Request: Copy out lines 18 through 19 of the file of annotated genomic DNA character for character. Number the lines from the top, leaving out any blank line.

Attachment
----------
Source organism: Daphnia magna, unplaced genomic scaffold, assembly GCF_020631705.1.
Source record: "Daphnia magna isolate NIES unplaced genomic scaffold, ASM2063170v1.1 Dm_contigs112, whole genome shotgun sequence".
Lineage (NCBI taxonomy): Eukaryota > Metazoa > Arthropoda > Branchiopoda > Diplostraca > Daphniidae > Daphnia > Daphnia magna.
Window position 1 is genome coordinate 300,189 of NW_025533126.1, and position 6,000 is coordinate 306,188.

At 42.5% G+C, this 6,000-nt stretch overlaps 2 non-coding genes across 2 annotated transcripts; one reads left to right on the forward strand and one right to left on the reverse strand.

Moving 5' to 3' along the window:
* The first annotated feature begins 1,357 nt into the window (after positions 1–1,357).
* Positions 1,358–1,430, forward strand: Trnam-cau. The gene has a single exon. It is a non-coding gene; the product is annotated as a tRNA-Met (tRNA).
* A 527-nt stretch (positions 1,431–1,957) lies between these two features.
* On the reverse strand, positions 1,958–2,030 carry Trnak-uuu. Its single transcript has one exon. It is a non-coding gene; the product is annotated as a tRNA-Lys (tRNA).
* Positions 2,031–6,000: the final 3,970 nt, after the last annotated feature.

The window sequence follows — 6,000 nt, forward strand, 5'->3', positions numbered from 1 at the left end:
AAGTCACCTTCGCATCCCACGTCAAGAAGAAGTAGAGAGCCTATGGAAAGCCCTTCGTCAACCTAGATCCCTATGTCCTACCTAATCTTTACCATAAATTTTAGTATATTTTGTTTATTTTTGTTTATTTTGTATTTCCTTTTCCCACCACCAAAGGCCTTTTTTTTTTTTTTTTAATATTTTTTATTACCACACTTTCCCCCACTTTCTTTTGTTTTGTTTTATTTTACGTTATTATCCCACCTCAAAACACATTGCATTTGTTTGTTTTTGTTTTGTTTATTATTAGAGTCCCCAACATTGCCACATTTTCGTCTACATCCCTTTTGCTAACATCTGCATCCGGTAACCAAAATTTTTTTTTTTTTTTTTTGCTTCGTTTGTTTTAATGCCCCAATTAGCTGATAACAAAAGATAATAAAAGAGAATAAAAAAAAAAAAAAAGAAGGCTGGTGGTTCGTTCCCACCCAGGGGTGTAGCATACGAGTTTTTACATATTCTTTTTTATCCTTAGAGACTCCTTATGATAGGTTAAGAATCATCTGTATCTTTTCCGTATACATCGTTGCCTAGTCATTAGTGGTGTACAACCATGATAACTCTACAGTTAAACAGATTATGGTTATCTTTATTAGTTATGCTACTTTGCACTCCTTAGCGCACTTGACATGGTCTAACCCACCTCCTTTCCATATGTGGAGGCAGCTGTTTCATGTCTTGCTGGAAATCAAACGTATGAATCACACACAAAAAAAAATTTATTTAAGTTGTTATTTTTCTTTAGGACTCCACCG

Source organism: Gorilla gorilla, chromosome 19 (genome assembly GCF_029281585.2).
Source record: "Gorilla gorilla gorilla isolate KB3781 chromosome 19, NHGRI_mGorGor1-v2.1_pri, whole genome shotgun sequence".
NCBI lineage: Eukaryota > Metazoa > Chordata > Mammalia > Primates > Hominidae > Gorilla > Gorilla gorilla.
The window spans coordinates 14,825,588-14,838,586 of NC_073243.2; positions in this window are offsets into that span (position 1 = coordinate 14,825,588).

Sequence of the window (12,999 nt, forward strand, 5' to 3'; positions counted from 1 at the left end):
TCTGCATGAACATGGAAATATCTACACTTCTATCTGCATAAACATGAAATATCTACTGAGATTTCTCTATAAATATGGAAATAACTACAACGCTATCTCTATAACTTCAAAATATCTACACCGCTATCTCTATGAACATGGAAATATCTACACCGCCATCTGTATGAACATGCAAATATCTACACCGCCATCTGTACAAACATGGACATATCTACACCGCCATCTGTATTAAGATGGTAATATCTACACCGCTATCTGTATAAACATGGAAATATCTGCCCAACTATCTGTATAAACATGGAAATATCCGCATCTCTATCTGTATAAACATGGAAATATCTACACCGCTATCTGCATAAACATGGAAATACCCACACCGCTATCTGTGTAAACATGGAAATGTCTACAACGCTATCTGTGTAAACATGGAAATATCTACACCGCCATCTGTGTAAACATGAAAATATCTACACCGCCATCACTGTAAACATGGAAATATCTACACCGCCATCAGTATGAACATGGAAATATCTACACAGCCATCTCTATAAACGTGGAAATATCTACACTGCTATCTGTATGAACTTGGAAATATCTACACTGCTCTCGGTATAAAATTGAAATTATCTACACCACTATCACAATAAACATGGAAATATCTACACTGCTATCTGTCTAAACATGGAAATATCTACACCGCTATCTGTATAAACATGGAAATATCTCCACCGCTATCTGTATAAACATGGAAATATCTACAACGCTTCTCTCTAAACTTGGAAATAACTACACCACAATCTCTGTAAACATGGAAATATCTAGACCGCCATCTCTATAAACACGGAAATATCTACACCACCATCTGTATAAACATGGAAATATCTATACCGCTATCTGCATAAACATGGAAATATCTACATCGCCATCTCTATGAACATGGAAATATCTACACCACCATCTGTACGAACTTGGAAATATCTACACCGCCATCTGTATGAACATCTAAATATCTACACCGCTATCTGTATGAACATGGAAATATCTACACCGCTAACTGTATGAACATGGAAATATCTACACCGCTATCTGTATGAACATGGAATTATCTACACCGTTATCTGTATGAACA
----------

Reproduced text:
Sequence of the window (12,999 nt, forward strand, 5' to 3'; positions counted from 1 at the left end):
TCTGCATGAACATGGAAATATCTACACTTCTATCTGCATAAACATGAAATATCTACTGAGATTTCTCTATAAATATGGAAATAACTACAACGCTATCTCTATAACTTCAAAATATCTACACCGCTATCTCTATGAACATGGAAATATCTACACCGCCATCTGTATGAACATGCAAATATCTACACCGCCATCTGTACAAACATGGACATATCTACACCGCCATCTGTATTAAGATGGTAATATCTACACCGCTATCTGTATAAACATGGAAATATCTGCCCAACTATCTGTATAAACATGGAAATATCCGCATCTCTATCTGTATAAACATGGAAATATCTACACCGCTATCTGCATAAACATGGAAATACCCACACCGCTATCTGTGTAAACATGGAAATGTCTACAACGCTATCTGTGTAAACATGGAAATATCTACACCGCCATCTGTGTAAACATGAAAATATCTACACCGCCATCACTGTAAACATGGAAATATCTACACCGCCATCAGTATGAACATGGAAATATCTACACAGCCATCTCTATAAACGTGGAAATATCTACACTGCTATCTGTATGAACTTGGAAATATCTACACTGCTCTCGGTATAAAATTGAAATTATCTACACCACTATCACAATAAACATGGAAATATCTACACTGCTATCTGTCTAAACATGGAAATATCTACACCGCTATCTGTATAAACATGGAAATATCTCCACCGCTATCTGTATAAACATGGAAATATCTACAACGCTTCTCTCTAAACTTGGAAATAACTACACCACAATCTCTGTAAACATGGAAATATCTAGACCGCCATCTCTATAAACACGGAAATATCTACACCACCATCTGTATAAACATGGAAATATCTATACCGCTATCTGCATAAACATGGAAATATCTACATCGCCATCTCTATGAACATGGAAATATCTACACCACCATCTGTACGAACTTGGAAATATCTACACCGCCATCTGTATGAACATCTAAATATCTACACCGCTATCTGTATGAACATGGAAATATCTACACCGCTAACTGTATGAACATGGAAATATCTACACCGCTATCTGTATGAACATGGAATTATCTACACCGTTATCTGTATGAACA